I just recapped a socket 462 board last week. took all of 30 minutes and maybe $10 worth of caps.

Just get the thing I linked to. I just bought one. (With a box, because I'm worth it.) It is perfect for us shade-tree mechanics for a "go/no-go" setup.
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Re: LCR meter question for electronics repair people.

Postby luckybob » 2017-11-27 @ 01:05

Living wrote:


i can't stand this guy


Meh. When he drags his crotch goblin on for a video I can't stand it. Past that I have no issues. As someone who never "technically" finished his EE degree, he was a great source to fill in the gaps in what I know.
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Re: LCR meter question for electronics repair people.

Postby Ozzuneoj » 2017-11-27 @ 01:23

luckybob wrote:I just recapped a socket 462 board last week. took all of 30 minutes and maybe $10 worth of caps.


Did you replace every single electrolytic cap, even the tiny ones?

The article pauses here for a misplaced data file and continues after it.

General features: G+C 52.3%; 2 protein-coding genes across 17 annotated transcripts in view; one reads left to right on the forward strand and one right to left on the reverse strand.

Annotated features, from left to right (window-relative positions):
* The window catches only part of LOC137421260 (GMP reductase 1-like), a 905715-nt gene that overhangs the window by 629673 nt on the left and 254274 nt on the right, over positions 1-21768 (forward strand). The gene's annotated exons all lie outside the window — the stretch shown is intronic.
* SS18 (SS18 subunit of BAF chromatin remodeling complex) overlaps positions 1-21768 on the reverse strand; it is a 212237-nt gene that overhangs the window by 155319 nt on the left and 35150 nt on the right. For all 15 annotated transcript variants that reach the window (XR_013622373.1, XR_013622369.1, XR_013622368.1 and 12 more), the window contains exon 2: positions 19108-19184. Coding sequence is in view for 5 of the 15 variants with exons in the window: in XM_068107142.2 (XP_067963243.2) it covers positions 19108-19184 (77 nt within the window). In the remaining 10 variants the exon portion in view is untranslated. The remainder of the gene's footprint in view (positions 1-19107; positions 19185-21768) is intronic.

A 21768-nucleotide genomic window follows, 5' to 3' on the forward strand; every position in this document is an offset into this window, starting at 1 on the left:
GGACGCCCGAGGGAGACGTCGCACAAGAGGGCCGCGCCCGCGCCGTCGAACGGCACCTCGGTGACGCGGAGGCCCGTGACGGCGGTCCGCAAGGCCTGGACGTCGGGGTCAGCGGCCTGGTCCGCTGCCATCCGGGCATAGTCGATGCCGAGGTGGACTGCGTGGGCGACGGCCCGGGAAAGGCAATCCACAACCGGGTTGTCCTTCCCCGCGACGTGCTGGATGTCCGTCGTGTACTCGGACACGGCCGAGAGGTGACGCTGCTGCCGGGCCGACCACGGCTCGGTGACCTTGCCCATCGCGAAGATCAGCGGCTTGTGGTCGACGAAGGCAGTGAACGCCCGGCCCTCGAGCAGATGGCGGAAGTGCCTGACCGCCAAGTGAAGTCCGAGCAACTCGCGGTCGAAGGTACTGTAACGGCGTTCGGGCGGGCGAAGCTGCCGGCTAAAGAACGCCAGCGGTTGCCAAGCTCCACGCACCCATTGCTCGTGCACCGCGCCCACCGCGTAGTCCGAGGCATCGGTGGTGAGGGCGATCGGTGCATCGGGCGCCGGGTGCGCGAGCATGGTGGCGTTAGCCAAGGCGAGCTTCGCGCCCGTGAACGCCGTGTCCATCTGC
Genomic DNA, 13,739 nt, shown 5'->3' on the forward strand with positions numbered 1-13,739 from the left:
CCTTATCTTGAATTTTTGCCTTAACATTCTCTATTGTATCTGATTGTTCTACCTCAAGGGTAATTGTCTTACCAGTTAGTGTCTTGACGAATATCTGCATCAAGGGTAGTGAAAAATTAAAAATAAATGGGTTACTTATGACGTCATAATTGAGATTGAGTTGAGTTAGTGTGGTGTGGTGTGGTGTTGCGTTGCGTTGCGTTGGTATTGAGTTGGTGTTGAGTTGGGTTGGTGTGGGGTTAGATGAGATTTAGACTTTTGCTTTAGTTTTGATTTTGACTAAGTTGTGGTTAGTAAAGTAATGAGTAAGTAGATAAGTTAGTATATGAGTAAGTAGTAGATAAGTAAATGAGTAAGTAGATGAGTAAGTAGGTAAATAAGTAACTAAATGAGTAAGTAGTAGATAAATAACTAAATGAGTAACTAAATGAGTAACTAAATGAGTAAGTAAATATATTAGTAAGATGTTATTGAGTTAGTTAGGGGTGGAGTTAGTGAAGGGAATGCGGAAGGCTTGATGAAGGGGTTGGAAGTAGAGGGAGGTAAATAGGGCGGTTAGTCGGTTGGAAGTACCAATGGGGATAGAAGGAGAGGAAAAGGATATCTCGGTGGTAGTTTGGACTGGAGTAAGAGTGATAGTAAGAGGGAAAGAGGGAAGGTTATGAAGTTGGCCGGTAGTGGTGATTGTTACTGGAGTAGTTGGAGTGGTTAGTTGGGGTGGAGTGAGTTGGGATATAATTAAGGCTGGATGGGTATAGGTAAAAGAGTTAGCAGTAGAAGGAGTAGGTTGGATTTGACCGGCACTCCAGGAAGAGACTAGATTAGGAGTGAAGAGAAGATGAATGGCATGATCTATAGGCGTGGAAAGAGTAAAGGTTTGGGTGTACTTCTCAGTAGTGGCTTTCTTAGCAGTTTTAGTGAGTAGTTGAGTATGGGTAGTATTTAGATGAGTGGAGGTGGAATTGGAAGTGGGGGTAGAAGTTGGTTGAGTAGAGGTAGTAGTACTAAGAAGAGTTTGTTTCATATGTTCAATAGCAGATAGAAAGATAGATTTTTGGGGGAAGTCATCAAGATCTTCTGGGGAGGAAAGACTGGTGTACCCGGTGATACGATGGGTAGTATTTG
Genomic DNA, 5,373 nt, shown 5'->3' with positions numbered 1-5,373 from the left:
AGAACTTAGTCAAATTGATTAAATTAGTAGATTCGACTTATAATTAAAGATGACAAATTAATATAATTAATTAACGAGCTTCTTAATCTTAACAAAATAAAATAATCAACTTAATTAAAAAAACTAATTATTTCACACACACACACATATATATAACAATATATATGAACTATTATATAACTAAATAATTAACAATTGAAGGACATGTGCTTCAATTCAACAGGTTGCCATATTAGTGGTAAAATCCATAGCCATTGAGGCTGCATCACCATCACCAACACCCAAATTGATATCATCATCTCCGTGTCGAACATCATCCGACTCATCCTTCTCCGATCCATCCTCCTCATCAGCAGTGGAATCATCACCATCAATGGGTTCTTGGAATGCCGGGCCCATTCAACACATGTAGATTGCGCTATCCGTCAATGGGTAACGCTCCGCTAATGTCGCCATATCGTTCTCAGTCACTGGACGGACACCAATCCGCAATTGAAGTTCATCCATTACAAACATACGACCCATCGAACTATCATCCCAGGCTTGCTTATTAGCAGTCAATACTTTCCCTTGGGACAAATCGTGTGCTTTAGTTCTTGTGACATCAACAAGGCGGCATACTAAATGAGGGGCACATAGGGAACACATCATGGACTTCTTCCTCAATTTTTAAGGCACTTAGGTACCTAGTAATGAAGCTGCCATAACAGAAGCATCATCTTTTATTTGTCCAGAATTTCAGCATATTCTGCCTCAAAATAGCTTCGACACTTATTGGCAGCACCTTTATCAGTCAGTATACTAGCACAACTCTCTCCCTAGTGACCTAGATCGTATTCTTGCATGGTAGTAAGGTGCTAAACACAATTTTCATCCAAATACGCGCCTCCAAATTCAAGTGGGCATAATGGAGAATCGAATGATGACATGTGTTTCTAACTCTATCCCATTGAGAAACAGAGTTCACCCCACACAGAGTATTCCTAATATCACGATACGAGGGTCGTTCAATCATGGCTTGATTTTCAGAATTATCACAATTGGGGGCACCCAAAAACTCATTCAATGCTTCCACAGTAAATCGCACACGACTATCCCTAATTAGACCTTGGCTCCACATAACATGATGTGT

If so, congratulations. You obviously have a far greater level of expertise than I in this area, so we're not even close to being on the same page. What may work best for you is not what would work best for me.

When I do electronic repairs it tends to be a surprise when it doesn't take a long time and when it goes without a hitch. :lol:

I'm getting better, but with the volume of boards i have around I simply don't have time to replace the caps on all of them. However, if I get a tester and it turns out that many DO have caps that should be replaced, then I can order large quantities knowing that I will actually need to use them. I'm certainly not going to waste my time replacing a thousand caps on dozens of perfectly stable boards without knowing if they're even close to failing or still well within spec.